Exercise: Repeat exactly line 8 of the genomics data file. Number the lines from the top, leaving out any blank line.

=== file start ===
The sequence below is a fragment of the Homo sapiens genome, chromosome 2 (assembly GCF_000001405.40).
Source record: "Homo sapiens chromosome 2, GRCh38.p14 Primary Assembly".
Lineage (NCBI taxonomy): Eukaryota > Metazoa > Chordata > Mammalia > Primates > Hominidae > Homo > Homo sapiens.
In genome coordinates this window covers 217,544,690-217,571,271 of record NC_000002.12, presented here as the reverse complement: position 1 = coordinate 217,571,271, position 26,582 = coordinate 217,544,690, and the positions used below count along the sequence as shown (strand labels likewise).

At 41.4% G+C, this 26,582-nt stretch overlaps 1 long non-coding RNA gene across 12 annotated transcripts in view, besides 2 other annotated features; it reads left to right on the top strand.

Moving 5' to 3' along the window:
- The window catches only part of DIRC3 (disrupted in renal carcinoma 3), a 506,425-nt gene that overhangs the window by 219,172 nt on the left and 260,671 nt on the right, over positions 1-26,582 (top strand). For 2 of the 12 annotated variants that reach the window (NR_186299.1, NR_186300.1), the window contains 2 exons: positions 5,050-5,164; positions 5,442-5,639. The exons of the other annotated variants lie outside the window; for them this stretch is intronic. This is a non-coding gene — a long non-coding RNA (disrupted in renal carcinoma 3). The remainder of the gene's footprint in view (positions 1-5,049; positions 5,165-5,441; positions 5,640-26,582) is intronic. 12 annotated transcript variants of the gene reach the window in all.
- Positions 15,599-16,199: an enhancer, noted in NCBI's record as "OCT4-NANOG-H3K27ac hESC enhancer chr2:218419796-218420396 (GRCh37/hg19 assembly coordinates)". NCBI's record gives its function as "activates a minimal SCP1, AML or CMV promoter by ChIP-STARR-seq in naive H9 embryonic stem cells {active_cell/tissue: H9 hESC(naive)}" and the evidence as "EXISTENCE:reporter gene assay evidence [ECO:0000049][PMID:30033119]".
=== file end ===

- Positions 15,599-16,199: an enhancer, noted in NCBI's record as "OCT4-NANOG-H3K27ac hESC enhancer chr2:218419796-218420396 (GRCh37/hg19 assembly coordinates)". NCBI's record gives its function as "activates a minimal SCP1, AML or CMV promoter by ChIP-STARR-seq in naive H9 embryonic stem cells {active_cell/tissue: H9 hESC(naive)}" and the evidence as "EXISTENCE:reporter gene assay evidence [ECO:0000049][PMID:30033119]".